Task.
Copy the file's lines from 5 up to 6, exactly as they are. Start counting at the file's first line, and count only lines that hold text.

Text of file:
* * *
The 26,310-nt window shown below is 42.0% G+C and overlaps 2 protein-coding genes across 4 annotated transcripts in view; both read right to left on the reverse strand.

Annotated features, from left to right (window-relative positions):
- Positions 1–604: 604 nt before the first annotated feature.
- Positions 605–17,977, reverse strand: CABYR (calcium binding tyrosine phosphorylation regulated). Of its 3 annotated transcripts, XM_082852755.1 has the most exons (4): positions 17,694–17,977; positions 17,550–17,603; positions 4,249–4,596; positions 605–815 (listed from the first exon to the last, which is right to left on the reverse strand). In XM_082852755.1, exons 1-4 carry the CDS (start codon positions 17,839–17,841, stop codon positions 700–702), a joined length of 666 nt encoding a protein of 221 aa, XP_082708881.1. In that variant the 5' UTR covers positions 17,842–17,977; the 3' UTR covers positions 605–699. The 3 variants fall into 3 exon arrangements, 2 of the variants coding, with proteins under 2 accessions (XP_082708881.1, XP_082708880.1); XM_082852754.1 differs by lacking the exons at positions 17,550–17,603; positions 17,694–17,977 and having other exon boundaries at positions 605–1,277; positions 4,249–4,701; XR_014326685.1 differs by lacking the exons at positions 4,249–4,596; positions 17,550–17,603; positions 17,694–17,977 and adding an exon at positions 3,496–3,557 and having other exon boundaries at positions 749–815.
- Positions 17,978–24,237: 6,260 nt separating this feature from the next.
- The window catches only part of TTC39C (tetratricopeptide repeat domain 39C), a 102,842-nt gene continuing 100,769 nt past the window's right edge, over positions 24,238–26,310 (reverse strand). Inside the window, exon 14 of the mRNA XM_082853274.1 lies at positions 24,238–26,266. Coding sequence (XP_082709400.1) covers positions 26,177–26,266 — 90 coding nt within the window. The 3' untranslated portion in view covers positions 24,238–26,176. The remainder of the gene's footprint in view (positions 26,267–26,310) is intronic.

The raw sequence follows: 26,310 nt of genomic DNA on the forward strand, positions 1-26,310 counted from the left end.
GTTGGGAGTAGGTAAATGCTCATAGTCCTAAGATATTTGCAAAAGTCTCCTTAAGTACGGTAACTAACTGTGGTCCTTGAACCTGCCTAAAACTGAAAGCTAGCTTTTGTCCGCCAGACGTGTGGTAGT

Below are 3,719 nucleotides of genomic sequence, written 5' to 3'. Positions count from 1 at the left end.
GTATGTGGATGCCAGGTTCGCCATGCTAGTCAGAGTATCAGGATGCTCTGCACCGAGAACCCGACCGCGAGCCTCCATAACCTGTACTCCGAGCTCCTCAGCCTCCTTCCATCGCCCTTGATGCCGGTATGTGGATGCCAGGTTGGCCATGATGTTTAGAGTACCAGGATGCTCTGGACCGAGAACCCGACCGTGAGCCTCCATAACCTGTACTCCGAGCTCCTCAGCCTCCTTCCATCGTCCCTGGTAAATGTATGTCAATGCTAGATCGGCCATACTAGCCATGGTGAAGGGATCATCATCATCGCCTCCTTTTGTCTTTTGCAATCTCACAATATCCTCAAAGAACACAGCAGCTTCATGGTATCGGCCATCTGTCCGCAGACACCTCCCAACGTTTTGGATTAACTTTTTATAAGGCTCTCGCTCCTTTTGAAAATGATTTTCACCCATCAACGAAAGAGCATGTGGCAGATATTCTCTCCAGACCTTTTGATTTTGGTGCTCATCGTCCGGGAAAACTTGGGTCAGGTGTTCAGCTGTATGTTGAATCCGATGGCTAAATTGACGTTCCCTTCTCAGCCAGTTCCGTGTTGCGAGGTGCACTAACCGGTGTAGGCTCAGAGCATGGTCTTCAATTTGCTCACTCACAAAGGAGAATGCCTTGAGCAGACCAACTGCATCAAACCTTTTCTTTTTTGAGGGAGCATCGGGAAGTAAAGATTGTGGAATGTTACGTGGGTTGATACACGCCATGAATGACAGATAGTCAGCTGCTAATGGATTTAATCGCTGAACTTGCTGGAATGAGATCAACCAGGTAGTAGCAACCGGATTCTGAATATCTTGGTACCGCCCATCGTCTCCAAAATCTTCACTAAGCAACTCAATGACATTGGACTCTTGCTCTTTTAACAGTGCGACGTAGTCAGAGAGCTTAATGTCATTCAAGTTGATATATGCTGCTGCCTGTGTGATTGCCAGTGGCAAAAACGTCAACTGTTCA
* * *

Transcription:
- Positions 17,978–24,237: 6,260 nt separating this feature from the next.
- The window catches only part of TTC39C (tetratricopeptide repeat domain 39C), a 102,842-nt gene continuing 100,769 nt past the window's right edge, over positions 24,238–26,310 (reverse strand). Inside the window, exon 14 of the mRNA XM_082853274.1 lies at positions 24,238–26,266. Coding sequence (XP_082709400.1) covers positions 26,177–26,266 — 90 coding nt within the window. The 3' untranslated portion in view covers positions 24,238–26,176. The remainder of the gene's footprint in view (positions 26,267–26,310) is intronic.